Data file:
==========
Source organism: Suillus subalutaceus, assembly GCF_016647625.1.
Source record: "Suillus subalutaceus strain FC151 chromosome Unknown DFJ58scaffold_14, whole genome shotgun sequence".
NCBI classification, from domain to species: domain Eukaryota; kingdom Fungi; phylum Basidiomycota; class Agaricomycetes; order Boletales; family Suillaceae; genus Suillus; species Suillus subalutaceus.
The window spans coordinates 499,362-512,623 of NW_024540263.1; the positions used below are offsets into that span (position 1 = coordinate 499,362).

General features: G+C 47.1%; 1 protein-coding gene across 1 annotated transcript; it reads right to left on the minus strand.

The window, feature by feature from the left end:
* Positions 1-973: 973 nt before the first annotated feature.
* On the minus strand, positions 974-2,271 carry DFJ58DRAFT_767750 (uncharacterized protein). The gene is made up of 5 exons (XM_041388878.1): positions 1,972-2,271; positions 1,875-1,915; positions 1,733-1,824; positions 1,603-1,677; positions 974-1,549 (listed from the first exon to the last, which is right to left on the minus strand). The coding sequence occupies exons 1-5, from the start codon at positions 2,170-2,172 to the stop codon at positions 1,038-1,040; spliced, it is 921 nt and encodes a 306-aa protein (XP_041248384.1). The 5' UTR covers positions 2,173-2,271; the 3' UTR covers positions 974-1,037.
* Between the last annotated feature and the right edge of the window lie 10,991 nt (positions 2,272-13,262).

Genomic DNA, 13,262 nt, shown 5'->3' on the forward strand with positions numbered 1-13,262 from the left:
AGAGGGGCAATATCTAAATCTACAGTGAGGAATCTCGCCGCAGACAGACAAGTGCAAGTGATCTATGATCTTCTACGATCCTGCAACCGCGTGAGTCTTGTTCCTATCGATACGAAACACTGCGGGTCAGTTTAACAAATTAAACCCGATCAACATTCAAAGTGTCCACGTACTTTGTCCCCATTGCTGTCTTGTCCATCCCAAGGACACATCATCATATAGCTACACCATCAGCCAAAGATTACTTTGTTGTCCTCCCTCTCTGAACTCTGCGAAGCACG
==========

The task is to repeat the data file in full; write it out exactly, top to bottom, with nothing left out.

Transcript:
Source organism: Suillus subalutaceus, assembly GCF_016647625.1.
Source record: "Suillus subalutaceus strain FC151 chromosome Unknown DFJ58scaffold_14, whole genome shotgun sequence".
NCBI classification, from domain to species: domain Eukaryota; kingdom Fungi; phylum Basidiomycota; class Agaricomycetes; order Boletales; family Suillaceae; genus Suillus; species Suillus subalutaceus.
The window spans coordinates 499,362-512,623 of NW_024540263.1; the positions used below are offsets into that span (position 1 = coordinate 499,362).

General features: G+C 47.1%; 1 protein-coding gene across 1 annotated transcript; it reads right to left on the minus strand.

The window, feature by feature from the left end:
* Positions 1-973: 973 nt before the first annotated feature.
* On the minus strand, positions 974-2,271 carry DFJ58DRAFT_767750 (uncharacterized protein). The gene is made up of 5 exons (XM_041388878.1): positions 1,972-2,271; positions 1,875-1,915; positions 1,733-1,824; positions 1,603-1,677; positions 974-1,549 (listed from the first exon to the last, which is right to left on the minus strand). The coding sequence occupies exons 1-5, from the start codon at positions 2,170-2,172 to the stop codon at positions 1,038-1,040; spliced, it is 921 nt and encodes a 306-aa protein (XP_041248384.1). The 5' UTR covers positions 2,173-2,271; the 3' UTR covers positions 974-1,037.
* Between the last annotated feature and the right edge of the window lie 10,991 nt (positions 2,272-13,262).

Genomic DNA, 13,262 nt, shown 5'->3' on the forward strand with positions numbered 1-13,262 from the left:
AGAGGGGCAATATCTAAATCTACAGTGAGGAATCTCGCCGCAGACAGACAAGTGCAAGTGATCTATGATCTTCTACGATCCTGCAACCGCGTGAGTCTTGTTCCTATCGATACGAAACACTGCGGGTCAGTTTAACAAATTAAACCCGATCAACATTCAAAGTGTCCACGTACTTTGTCCCCATTGCTGTCTTGTCCATCCCAAGGACACATCATCATATAGCTACACCATCAGCCAAAGATTACTTTGTTGTCCTCCCTCTCTGAACTCTGCGAAGCACG